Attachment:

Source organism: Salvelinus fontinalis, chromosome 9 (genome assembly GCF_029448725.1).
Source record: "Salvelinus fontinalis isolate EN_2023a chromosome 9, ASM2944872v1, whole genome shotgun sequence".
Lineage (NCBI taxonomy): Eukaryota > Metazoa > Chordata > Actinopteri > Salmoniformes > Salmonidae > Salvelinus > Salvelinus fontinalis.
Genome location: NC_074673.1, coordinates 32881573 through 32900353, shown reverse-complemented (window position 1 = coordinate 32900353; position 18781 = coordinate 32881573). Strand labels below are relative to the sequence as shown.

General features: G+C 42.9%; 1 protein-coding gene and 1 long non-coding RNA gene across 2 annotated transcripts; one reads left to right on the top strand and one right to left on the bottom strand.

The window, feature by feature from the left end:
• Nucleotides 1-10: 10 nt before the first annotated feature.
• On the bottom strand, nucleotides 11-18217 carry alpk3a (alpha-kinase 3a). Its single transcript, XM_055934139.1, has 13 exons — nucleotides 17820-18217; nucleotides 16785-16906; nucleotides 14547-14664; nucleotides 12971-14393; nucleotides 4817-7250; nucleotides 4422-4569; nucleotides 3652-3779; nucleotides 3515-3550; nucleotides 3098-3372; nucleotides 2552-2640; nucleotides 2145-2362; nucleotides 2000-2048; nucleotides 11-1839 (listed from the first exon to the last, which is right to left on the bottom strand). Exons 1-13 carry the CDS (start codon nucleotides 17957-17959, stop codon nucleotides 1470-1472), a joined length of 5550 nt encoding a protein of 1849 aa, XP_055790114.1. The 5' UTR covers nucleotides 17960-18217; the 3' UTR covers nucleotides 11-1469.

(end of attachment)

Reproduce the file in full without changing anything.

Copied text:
Source organism: Salvelinus fontinalis, chromosome 9 (genome assembly GCF_029448725.1).
Source record: "Salvelinus fontinalis isolate EN_2023a chromosome 9, ASM2944872v1, whole genome shotgun sequence".
Lineage (NCBI taxonomy): Eukaryota > Metazoa > Chordata > Actinopteri > Salmoniformes > Salmonidae > Salvelinus > Salvelinus fontinalis.
Genome location: NC_074673.1, coordinates 32881573 through 32900353, shown reverse-complemented (window position 1 = coordinate 32900353; position 18781 = coordinate 32881573). Strand labels below are relative to the sequence as shown.

General features: G+C 42.9%; 1 protein-coding gene and 1 long non-coding RNA gene across 2 annotated transcripts; one reads left to right on the top strand and one right to left on the bottom strand.

The window, feature by feature from the left end:
• Nucleotides 1-10: 10 nt before the first annotated feature.
• On the bottom strand, nucleotides 11-18217 carry alpk3a (alpha-kinase 3a). Its single transcript, XM_055934139.1, has 13 exons — nucleotides 17820-18217; nucleotides 16785-16906; nucleotides 14547-14664; nucleotides 12971-14393; nucleotides 4817-7250; nucleotides 4422-4569; nucleotides 3652-3779; nucleotides 3515-3550; nucleotides 3098-3372; nucleotides 2552-2640; nucleotides 2145-2362; nucleotides 2000-2048; nucleotides 11-1839 (listed from the first exon to the last, which is right to left on the bottom strand). Exons 1-13 carry the CDS (start codon nucleotides 17957-17959, stop codon nucleotides 1470-1472), a joined length of 5550 nt encoding a protein of 1849 aa, XP_055790114.1. The 5' UTR covers nucleotides 17960-18217; the 3' UTR covers nucleotides 11-1469.